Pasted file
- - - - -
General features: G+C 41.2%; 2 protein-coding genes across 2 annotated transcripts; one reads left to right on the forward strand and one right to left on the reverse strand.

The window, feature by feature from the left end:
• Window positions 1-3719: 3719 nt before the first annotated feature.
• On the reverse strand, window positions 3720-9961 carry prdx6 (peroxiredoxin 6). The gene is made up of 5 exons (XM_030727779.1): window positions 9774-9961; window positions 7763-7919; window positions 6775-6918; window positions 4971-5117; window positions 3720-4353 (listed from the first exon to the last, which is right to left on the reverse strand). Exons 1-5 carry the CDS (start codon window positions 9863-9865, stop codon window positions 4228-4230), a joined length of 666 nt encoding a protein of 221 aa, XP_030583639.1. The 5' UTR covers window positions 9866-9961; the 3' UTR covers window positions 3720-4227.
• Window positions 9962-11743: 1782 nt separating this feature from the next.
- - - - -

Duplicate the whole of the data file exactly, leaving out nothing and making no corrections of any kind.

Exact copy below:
General features: G+C 41.2%; 2 protein-coding genes across 2 annotated transcripts; one reads left to right on the forward strand and one right to left on the reverse strand.

The window, feature by feature from the left end:
• Window positions 1-3719: 3719 nt before the first annotated feature.
• On the reverse strand, window positions 3720-9961 carry prdx6 (peroxiredoxin 6). The gene is made up of 5 exons (XM_030727779.1): window positions 9774-9961; window positions 7763-7919; window positions 6775-6918; window positions 4971-5117; window positions 3720-4353 (listed from the first exon to the last, which is right to left on the reverse strand). Exons 1-5 carry the CDS (start codon window positions 9863-9865, stop codon window positions 4228-4230), a joined length of 666 nt encoding a protein of 221 aa, XP_030583639.1. The 5' UTR covers window positions 9866-9961; the 3' UTR covers window positions 3720-4227.
• Window positions 9962-11743: 1782 nt separating this feature from the next.